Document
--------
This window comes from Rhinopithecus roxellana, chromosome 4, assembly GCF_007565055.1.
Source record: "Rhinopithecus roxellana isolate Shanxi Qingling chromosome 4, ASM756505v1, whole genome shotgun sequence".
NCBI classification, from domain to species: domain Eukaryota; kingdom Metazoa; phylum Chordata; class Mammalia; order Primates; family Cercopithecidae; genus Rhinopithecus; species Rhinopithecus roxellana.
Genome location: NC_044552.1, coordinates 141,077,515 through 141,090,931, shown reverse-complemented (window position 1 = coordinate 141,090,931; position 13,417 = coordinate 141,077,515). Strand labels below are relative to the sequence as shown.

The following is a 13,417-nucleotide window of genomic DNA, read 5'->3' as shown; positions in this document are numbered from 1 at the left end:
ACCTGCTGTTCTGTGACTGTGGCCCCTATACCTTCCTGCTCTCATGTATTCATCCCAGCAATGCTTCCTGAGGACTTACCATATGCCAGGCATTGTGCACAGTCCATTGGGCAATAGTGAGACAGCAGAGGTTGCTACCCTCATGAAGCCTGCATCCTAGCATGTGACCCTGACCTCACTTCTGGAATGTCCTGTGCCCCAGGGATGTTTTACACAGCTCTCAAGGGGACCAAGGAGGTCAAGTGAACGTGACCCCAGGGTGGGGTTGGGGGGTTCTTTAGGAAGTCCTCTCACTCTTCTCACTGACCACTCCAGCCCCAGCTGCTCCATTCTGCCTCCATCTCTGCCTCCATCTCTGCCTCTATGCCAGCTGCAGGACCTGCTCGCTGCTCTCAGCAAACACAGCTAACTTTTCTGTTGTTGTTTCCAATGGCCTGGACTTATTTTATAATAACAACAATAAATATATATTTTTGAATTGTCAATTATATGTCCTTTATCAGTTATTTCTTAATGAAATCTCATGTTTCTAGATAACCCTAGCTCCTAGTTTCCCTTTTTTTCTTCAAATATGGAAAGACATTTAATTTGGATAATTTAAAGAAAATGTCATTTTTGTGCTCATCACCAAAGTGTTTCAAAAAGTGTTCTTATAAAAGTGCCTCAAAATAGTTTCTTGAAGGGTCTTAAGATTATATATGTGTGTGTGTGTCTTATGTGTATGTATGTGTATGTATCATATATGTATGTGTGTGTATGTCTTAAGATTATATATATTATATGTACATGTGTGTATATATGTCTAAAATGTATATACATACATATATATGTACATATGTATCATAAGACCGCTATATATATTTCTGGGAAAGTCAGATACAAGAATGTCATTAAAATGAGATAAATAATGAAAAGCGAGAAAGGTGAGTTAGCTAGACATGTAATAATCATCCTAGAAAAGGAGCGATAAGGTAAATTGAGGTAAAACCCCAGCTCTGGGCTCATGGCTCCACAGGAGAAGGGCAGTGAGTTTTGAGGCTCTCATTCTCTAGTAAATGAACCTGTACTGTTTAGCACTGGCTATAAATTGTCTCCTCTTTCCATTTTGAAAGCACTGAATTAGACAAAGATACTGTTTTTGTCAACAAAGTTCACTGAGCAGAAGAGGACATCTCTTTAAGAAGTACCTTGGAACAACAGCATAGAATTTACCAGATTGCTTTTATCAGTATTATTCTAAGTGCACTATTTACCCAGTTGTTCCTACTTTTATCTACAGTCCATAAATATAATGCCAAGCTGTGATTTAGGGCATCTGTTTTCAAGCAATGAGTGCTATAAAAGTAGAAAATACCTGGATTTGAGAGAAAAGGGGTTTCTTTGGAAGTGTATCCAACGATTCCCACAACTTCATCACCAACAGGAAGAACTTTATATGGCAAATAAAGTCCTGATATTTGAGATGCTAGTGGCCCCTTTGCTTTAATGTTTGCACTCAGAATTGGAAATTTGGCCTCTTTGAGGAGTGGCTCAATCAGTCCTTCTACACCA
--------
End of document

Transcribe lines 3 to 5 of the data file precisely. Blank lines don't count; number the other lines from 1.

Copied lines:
NCBI classification, from domain to species: domain Eukaryota; kingdom Metazoa; phylum Chordata; class Mammalia; order Primates; family Cercopithecidae; genus Rhinopithecus; species Rhinopithecus roxellana.
Genome location: NC_044552.1, coordinates 141,077,515 through 141,090,931, shown reverse-complemented (window position 1 = coordinate 141,090,931; position 13,417 = coordinate 141,077,515). Strand labels below are relative to the sequence as shown.

The following is a 13,417-nucleotide window of genomic DNA, read 5'->3' as shown; positions in this document are numbered from 1 at the left end: